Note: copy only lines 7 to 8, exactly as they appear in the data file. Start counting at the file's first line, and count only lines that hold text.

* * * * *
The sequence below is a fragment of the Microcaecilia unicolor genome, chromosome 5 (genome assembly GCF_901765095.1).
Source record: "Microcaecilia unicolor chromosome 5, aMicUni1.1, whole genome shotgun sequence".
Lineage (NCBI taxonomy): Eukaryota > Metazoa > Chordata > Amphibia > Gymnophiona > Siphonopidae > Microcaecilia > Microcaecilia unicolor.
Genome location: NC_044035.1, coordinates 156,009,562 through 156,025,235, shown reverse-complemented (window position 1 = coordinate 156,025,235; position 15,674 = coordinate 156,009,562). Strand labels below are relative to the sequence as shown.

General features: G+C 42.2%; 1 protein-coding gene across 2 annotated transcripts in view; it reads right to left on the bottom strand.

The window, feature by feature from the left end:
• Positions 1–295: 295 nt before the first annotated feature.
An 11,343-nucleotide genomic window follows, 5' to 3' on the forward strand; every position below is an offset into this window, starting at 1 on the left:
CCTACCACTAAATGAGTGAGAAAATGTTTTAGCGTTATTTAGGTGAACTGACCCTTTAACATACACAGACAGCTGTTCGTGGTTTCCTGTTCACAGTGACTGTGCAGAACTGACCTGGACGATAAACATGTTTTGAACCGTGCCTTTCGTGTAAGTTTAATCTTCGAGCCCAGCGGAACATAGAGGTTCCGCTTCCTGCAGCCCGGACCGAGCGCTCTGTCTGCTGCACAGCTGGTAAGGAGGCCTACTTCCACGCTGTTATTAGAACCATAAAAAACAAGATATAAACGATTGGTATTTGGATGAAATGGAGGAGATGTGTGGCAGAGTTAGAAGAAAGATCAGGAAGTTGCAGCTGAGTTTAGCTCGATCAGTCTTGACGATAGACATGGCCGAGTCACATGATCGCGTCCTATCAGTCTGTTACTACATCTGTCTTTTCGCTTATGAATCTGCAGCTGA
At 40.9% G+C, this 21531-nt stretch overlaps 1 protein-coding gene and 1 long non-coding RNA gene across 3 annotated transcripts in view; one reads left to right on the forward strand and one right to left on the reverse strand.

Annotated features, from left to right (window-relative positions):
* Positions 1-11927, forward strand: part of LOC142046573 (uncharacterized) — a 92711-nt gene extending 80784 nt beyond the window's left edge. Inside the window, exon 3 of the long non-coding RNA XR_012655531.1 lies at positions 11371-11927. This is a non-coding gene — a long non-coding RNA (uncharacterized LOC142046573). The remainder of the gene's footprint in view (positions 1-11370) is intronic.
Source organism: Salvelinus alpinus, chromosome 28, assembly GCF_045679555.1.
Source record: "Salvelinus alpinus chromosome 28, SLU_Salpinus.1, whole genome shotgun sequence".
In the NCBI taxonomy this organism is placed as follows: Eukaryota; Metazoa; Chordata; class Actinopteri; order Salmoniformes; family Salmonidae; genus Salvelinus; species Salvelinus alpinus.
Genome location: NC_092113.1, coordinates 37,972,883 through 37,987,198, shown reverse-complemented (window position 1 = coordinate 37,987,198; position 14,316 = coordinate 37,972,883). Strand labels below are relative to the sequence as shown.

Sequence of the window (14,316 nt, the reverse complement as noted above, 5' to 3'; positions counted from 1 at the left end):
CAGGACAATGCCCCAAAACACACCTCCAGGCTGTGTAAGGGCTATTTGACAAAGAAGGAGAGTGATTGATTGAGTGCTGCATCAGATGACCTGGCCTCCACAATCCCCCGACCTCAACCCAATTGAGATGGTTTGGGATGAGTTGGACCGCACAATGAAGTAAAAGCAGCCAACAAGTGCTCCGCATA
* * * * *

• Positions 1–295: 295 nt before the first annotated feature.
An 11,343-nucleotide genomic window follows, 5' to 3' on the forward strand; every position below is an offset into this window, starting at 1 on the left: